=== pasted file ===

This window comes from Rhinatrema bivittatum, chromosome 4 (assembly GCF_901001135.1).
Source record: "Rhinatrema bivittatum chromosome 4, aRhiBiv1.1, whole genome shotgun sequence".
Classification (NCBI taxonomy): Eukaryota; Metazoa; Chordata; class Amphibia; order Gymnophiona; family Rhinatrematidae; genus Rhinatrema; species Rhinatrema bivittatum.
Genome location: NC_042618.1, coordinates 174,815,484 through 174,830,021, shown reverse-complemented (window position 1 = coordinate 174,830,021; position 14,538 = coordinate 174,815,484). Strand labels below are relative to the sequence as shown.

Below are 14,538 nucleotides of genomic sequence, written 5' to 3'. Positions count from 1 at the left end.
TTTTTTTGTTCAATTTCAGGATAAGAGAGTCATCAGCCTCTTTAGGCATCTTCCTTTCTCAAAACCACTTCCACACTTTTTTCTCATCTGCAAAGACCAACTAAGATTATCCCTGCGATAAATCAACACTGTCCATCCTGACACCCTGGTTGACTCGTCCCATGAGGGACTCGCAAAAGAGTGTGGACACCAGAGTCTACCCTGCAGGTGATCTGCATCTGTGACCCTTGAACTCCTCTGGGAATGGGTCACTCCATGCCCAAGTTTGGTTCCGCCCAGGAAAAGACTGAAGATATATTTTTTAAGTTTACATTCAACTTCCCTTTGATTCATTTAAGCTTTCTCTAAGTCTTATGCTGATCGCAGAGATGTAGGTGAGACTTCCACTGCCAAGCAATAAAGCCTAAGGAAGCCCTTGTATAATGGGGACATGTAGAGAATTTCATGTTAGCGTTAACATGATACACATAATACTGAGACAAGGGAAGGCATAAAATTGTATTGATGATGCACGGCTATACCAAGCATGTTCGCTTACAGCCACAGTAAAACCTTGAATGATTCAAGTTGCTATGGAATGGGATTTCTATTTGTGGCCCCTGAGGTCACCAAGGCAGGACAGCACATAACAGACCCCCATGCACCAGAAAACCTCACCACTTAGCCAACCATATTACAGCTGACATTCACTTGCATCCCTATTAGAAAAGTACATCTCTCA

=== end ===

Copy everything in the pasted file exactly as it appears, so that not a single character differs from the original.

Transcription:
This window comes from Rhinatrema bivittatum, chromosome 4 (assembly GCF_901001135.1).
Source record: "Rhinatrema bivittatum chromosome 4, aRhiBiv1.1, whole genome shotgun sequence".
Classification (NCBI taxonomy): Eukaryota; Metazoa; Chordata; class Amphibia; order Gymnophiona; family Rhinatrematidae; genus Rhinatrema; species Rhinatrema bivittatum.
Genome location: NC_042618.1, coordinates 174,815,484 through 174,830,021, shown reverse-complemented (window position 1 = coordinate 174,830,021; position 14,538 = coordinate 174,815,484). Strand labels below are relative to the sequence as shown.

Below are 14,538 nucleotides of genomic sequence, written 5' to 3'. Positions count from 1 at the left end.
TTTTTTTGTTCAATTTCAGGATAAGAGAGTCATCAGCCTCTTTAGGCATCTTCCTTTCTCAAAACCACTTCCACACTTTTTTCTCATCTGCAAAGACCAACTAAGATTATCCCTGCGATAAATCAACACTGTCCATCCTGACACCCTGGTTGACTCGTCCCATGAGGGACTCGCAAAAGAGTGTGGACACCAGAGTCTACCCTGCAGGTGATCTGCATCTGTGACCCTTGAACTCCTCTGGGAATGGGTCACTCCATGCCCAAGTTTGGTTCCGCCCAGGAAAAGACTGAAGATATATTTTTTAAGTTTACATTCAACTTCCCTTTGATTCATTTAAGCTTTCTCTAAGTCTTATGCTGATCGCAGAGATGTAGGTGAGACTTCCACTGCCAAGCAATAAAGCCTAAGGAAGCCCTTGTATAATGGGGACATGTAGAGAATTTCATGTTAGCGTTAACATGATACACATAATACTGAGACAAGGGAAGGCATAAAATTGTATTGATGATGCACGGCTATACCAAGCATGTTCGCTTACAGCCACAGTAAAACCTTGAATGATTCAAGTTGCTATGGAATGGGATTTCTATTTGTGGCCCCTGAGGTCACCAAGGCAGGACAGCACATAACAGACCCCCATGCACCAGAAAACCTCACCACTTAGCCAACCATATTACAGCTGACATTCACTTGCATCCCTATTAGAAAAGTACATCTCTCA